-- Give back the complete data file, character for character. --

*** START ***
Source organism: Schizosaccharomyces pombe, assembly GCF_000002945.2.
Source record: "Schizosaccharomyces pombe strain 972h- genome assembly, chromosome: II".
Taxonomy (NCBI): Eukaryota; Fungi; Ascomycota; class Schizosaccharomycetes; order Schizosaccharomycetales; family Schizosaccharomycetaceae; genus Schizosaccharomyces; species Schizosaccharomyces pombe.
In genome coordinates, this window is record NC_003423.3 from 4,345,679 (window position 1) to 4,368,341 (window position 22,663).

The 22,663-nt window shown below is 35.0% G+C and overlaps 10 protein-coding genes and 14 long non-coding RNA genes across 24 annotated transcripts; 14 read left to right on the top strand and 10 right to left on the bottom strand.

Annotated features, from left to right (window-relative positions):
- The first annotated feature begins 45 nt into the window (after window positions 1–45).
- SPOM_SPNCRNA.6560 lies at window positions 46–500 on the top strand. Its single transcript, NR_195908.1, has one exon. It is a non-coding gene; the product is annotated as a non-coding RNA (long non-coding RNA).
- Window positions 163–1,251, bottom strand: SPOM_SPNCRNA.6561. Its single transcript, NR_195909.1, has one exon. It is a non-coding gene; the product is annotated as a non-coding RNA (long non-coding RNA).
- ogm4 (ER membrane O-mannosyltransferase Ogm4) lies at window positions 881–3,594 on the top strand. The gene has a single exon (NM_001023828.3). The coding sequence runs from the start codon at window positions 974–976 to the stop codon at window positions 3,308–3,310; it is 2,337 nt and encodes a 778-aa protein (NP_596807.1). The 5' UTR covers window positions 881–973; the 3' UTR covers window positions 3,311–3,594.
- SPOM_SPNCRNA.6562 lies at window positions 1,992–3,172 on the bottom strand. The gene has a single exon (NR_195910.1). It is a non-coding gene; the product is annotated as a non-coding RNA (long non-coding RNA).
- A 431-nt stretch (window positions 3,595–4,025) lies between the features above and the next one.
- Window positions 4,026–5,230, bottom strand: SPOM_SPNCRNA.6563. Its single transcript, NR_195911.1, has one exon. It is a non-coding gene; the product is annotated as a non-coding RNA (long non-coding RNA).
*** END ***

Source organism: Schizosaccharomyces pombe, assembly GCF_000002945.2.
Source record: "Schizosaccharomyces pombe strain 972h- genome assembly, chromosome: II".
Taxonomy (NCBI): Eukaryota; Fungi; Ascomycota; class Schizosaccharomycetes; order Schizosaccharomycetales; family Schizosaccharomycetaceae; genus Schizosaccharomyces; species Schizosaccharomyces pombe.
In genome coordinates, this window is record NC_003423.3 from 4,345,679 (window position 1) to 4,368,341 (window position 22,663).

The 22,663-nt window shown below is 35.0% G+C and overlaps 10 protein-coding genes and 14 long non-coding RNA genes across 24 annotated transcripts; 14 read left to right on the top strand and 10 right to left on the bottom strand.

Annotated features, from left to right (window-relative positions):
- The first annotated feature begins 45 nt into the window (after window positions 1–45).
- SPOM_SPNCRNA.6560 lies at window positions 46–500 on the top strand. Its single transcript, NR_195908.1, has one exon. It is a non-coding gene; the product is annotated as a non-coding RNA (long non-coding RNA).
- Window positions 163–1,251, bottom strand: SPOM_SPNCRNA.6561. Its single transcript, NR_195909.1, has one exon. It is a non-coding gene; the product is annotated as a non-coding RNA (long non-coding RNA).
- ogm4 (ER membrane O-mannosyltransferase Ogm4) lies at window positions 881–3,594 on the top strand. The gene has a single exon (NM_001023828.3). The coding sequence runs from the start codon at window positions 974–976 to the stop codon at window positions 3,308–3,310; it is 2,337 nt and encodes a 778-aa protein (NP_596807.1). The 5' UTR covers window positions 881–973; the 3' UTR covers window positions 3,311–3,594.
- SPOM_SPNCRNA.6562 lies at window positions 1,992–3,172 on the bottom strand. The gene has a single exon (NR_195910.1). It is a non-coding gene; the product is annotated as a non-coding RNA (long non-coding RNA).
- A 431-nt stretch (window positions 3,595–4,025) lies between the features above and the next one.
- Window positions 4,026–5,230, bottom strand: SPOM_SPNCRNA.6563. Its single transcript, NR_195911.1, has one exon. It is a non-coding gene; the product is annotated as a non-coding RNA (long non-coding RNA).